REVEALING GHOST EMPLOYEES

The Star-Advertiser reports that a federal grand jury has indicted a Kaneohe, Hawaii, woman for allegedly attempting to embezzle more than US $200,000 from the security guard contracting firm for which she worked. The woman was in charge of entering time sheet and payroll data into the company’s computer system and allegedly placed two associates on the payroll even though they were not employed by the company, kept two terminated employees on the payroll, and directed checks from the “salaries” into her bank account as well as that of a relative and friend.

Lessons Learned

This alleged fraud demonstrates that ghost employees are still a fraud risk even when payroll is performed through electronic payment and automatic bank deposits. Adding ghost employees to a company’s payroll as well as not removing terminated employees from the payroll are simple ways for employees to embezzle from their companies.

Ghost employee fraud schemes often exploit major control weakness, such as poor segregation of duties. For example, an employee responsible for entering time sheet and payroll data may be able to create fictitious employees and alter bank deposit information. In situations where there is insufficient staff to provide for appropriate segregation of duties to serve as a preventive control, detective controls should be established. The payroll manager, for example, could review all new employee transactions, and someone else could monitor all changes to bank account information. Performing two simple tests can help an auditor expose ghost employee fraud schemes: running a report that identifies all cases where employees have the same bank account, as well as a report that shows payments made to employees after their termination date.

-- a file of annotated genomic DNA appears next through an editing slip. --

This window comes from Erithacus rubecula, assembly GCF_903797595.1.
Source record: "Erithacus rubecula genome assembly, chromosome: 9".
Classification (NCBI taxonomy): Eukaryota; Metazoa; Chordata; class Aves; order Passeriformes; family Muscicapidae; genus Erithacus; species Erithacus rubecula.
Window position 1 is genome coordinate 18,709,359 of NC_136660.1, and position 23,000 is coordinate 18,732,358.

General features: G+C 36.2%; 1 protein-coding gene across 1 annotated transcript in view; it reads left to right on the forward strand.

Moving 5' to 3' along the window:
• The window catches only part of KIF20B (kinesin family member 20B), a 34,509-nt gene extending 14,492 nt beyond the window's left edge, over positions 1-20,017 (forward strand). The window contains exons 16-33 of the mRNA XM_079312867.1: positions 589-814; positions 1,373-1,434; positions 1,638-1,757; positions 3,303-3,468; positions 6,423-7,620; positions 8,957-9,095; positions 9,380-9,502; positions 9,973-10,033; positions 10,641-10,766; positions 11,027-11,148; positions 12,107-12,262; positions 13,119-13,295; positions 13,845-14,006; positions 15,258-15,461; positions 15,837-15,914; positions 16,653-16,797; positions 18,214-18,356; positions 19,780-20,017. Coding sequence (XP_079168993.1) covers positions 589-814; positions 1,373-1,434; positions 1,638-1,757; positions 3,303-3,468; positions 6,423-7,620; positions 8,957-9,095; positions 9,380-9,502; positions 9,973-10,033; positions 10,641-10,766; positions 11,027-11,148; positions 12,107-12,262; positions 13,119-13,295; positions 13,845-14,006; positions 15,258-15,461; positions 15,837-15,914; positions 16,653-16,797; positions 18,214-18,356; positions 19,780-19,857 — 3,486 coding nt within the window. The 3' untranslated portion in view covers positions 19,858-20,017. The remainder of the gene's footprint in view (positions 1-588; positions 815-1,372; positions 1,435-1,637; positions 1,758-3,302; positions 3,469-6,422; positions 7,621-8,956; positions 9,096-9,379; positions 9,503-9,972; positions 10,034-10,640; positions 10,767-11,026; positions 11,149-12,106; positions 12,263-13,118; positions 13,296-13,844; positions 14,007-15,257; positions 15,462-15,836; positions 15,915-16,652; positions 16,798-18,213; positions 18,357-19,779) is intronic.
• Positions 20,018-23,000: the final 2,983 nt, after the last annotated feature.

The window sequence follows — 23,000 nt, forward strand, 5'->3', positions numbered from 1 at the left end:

It is important for employers to check their other operations to verify that another payroll clerk is not taking advantage of the same control weaknesses, as it is likely that similar fraudulent schemes are occurring across the organization.


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Ghost employee investigations
its clear here that non-segregation of the duty to prepare apayrol and data sheet entries resulted into this posibility however institutions must always identy controls that should be segregated in order for them to be assigned to different individuals in an entity.auditors should look for this and unearth potential fraud indicators.its good to have head counts done every three month to ensure that all the additions are genuine and deletions are done for those who left the organisation. we appreciate as readers and internal audit professionals such articles as this that open up vigilance in the profession
Posted By: OKURAPA SAMUEL CIA,ACCA,CPA,IIA
2014-02-10 8:31 AM


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